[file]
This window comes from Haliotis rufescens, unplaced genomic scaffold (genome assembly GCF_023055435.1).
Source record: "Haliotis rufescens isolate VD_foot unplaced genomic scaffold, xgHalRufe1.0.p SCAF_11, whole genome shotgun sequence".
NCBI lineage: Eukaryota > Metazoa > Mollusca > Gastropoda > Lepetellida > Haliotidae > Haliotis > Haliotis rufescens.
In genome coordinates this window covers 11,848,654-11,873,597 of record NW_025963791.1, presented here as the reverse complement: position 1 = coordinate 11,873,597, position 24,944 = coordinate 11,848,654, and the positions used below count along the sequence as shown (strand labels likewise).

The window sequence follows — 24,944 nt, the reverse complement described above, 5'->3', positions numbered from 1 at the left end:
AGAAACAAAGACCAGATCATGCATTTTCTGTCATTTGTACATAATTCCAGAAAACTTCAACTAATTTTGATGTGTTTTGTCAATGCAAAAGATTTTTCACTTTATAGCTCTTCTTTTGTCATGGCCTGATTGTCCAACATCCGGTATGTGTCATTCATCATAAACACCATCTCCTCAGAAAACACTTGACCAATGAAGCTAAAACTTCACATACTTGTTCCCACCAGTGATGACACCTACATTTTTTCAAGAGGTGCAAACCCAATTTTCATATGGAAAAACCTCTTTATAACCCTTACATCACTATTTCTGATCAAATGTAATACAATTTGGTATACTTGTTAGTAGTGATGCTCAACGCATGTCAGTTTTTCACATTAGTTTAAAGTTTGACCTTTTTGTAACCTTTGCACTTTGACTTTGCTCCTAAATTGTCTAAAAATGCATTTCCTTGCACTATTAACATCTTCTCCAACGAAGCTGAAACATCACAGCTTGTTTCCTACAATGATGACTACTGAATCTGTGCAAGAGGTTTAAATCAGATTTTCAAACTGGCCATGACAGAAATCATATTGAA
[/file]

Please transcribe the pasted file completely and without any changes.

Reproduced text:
This window comes from Haliotis rufescens, unplaced genomic scaffold (genome assembly GCF_023055435.1).
Source record: "Haliotis rufescens isolate VD_foot unplaced genomic scaffold, xgHalRufe1.0.p SCAF_11, whole genome shotgun sequence".
NCBI lineage: Eukaryota > Metazoa > Mollusca > Gastropoda > Lepetellida > Haliotidae > Haliotis > Haliotis rufescens.
In genome coordinates this window covers 11,848,654-11,873,597 of record NW_025963791.1, presented here as the reverse complement: position 1 = coordinate 11,873,597, position 24,944 = coordinate 11,848,654, and the positions used below count along the sequence as shown (strand labels likewise).

The window sequence follows — 24,944 nt, the reverse complement described above, 5'->3', positions numbered from 1 at the left end:
AGAAACAAAGACCAGATCATGCATTTTCTGTCATTTGTACATAATTCCAGAAAACTTCAACTAATTTTGATGTGTTTTGTCAATGCAAAAGATTTTTCACTTTATAGCTCTTCTTTTGTCATGGCCTGATTGTCCAACATCCGGTATGTGTCATTCATCATAAACACCATCTCCTCAGAAAACACTTGACCAATGAAGCTAAAACTTCACATACTTGTTCCCACCAGTGATGACACCTACATTTTTTCAAGAGGTGCAAACCCAATTTTCATATGGAAAAACCTCTTTATAACCCTTACATCACTATTTCTGATCAAATGTAATACAATTTGGTATACTTGTTAGTAGTGATGCTCAACGCATGTCAGTTTTTCACATTAGTTTAAAGTTTGACCTTTTTGTAACCTTTGCACTTTGACTTTGCTCCTAAATTGTCTAAAAATGCATTTCCTTGCACTATTAACATCTTCTCCAACGAAGCTGAAACATCACAGCTTGTTTCCTACAATGATGACTACTGAATCTGTGCAAGAGGTTTAAATCAGATTTTCAAACTGGCCATGACAGAAATCATATTGAA